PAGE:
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Latest Rubidium Stories

2014-10-02 23:11:47

NASA Cold Atom Lab Creates Ultracold Atoms Boulder, Colorado (PRWEB) October 02, 2014 Jet Propulsion Laboratory (JPL) recently announced that it has

New Compact Atomic Clock Design Uses Cold Atoms To Boost Precision
2013-11-06 12:03:09

Physicists at the National Institute of Standards and Technology (NIST) have demonstrated a compact atomic clock design that relies on cold rubidium atoms instead of the usual hot atoms, a switch that promises improved precision and stability.

Rubidium Vapor Stores Visual Images
2013-04-04 19:22:16

Scientists have demonstrated how they are able to store visual images within a thin vapor of rubidium atoms.

2012-06-19 23:00:25

From Kickstarter to the upcoming July 1st release of The Silent City on YouTube, Rubidium Wu defines the model for other film projects to follow.

2012-02-22 21:32:41

A mysterious cycle of booms and busts in marine biodiversity over the past 500 million years could be tied to a periodic uplifting of the world's continents.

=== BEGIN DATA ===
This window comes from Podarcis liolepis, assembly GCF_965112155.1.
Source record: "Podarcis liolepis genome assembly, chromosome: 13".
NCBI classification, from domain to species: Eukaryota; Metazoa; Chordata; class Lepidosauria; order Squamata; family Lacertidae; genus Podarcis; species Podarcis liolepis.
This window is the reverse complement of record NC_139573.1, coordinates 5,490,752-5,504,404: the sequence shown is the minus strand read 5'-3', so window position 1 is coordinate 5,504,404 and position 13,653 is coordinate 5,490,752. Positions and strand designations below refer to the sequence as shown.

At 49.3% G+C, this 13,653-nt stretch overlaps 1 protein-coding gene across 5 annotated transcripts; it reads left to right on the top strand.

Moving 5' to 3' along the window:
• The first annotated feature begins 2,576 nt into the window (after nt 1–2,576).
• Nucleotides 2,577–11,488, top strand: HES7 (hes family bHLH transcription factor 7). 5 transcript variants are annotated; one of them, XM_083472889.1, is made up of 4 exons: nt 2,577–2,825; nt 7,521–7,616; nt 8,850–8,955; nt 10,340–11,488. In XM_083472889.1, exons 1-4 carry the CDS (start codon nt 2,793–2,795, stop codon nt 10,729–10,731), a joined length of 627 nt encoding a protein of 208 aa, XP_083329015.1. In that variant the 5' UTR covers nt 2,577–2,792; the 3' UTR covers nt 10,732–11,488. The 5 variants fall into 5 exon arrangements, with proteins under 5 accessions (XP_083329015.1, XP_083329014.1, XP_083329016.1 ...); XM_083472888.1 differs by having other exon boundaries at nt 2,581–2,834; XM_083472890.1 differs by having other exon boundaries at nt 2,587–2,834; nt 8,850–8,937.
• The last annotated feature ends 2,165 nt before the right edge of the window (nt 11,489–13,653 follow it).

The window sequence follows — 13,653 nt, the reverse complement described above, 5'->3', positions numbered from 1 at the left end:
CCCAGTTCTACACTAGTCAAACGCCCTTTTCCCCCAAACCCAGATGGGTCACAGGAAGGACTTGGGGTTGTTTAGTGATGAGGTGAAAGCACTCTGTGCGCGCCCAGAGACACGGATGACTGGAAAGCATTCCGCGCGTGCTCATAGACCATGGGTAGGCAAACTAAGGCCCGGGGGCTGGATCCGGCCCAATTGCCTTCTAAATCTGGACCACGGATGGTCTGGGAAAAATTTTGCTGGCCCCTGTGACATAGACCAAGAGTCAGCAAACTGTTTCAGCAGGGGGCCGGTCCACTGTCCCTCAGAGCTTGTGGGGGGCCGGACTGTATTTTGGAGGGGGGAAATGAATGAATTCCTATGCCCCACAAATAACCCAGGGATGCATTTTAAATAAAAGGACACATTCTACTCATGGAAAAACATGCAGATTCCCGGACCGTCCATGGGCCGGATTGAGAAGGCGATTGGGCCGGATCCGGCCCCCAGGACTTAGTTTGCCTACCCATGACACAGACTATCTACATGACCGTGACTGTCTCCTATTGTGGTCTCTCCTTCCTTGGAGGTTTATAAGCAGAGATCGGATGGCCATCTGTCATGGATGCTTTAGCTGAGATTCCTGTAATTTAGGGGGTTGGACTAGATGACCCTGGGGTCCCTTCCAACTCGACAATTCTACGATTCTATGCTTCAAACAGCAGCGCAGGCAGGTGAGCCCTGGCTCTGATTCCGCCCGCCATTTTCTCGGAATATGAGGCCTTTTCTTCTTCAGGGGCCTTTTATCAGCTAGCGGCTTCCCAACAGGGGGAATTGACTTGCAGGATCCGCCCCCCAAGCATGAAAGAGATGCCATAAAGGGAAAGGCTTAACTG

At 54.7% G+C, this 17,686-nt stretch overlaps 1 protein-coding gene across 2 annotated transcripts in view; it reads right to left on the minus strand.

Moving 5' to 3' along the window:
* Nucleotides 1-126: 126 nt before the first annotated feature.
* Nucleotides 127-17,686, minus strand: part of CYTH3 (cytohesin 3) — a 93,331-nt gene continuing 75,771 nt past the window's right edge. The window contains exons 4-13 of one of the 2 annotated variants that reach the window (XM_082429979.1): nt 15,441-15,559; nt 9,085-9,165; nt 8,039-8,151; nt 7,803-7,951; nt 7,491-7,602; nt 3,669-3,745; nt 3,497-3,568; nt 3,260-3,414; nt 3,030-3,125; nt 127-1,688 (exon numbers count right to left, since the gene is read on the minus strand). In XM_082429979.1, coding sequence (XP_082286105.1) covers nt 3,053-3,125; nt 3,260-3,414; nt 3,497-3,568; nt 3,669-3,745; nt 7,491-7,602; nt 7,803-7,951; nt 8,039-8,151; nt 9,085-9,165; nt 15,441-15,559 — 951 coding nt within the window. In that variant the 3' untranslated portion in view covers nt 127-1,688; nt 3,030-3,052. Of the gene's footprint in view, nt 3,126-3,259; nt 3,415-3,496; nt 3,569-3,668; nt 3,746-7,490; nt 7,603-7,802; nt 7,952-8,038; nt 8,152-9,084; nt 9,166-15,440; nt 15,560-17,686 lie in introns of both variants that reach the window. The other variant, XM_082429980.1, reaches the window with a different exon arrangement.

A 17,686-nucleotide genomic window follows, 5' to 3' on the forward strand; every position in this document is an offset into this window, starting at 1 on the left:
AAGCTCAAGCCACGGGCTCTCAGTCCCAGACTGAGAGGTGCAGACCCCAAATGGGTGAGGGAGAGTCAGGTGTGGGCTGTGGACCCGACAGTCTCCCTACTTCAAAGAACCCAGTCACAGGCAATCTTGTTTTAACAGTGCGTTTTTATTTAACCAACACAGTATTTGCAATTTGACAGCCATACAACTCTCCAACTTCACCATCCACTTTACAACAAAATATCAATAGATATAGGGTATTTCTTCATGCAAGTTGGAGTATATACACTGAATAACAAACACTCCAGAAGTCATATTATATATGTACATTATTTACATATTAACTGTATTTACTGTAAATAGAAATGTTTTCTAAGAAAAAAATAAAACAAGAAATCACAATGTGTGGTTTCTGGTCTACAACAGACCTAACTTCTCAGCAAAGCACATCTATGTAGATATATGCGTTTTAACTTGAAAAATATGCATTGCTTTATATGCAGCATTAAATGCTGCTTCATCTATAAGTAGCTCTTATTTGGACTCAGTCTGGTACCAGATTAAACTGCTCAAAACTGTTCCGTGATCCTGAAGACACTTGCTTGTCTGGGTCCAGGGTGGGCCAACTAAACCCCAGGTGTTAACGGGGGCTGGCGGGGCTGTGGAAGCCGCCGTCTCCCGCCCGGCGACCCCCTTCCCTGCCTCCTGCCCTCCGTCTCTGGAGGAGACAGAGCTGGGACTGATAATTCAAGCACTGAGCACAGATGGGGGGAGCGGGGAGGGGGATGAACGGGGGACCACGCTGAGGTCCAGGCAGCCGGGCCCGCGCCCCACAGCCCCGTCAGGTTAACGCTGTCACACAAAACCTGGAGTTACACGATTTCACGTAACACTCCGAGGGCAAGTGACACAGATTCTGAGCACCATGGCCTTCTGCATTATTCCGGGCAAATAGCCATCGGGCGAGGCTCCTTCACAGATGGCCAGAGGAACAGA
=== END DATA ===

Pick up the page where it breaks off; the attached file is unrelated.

e588d61ec4f7d4e085778e4532ea617d
2011-05-04 08:15:19

A matchbook-sized atomic clock 100 times smaller than its commercial predecessors has been created by a team of researchers at Symmetricom Inc Draper Laboratory and Sandia National Laboratories.


Latest Rubidium Reference Libraries

0_3c981185d3336687e1466aa007bb3157
2009-07-10 12:54:52

Cesium (or Caesium) is a chemical element with the symbol Cs and atomic number 55. Caesium is a soft alkali metal that is silvery-gold. It melts and liquefies at 83 degrees Fahrenheit and is one of only five metals that are liquid close to room temperature. Caesium is a metal that is most widely known for its use in atomic clocks. Cesium comes from the Latin word caesius meaning "˜bluish-gray'. It was discovered in 1860 by Robert Bunsen and Gustav Kirchhoff in Durkheim, Germany in mineral...

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Word of the Day
swell-mobsman
  • A member of the swell-mob; a genteelly clad pickpocket. Sometimes mobsman.
Use of the word 'swell-mobsman' dates at least to the early 1800s.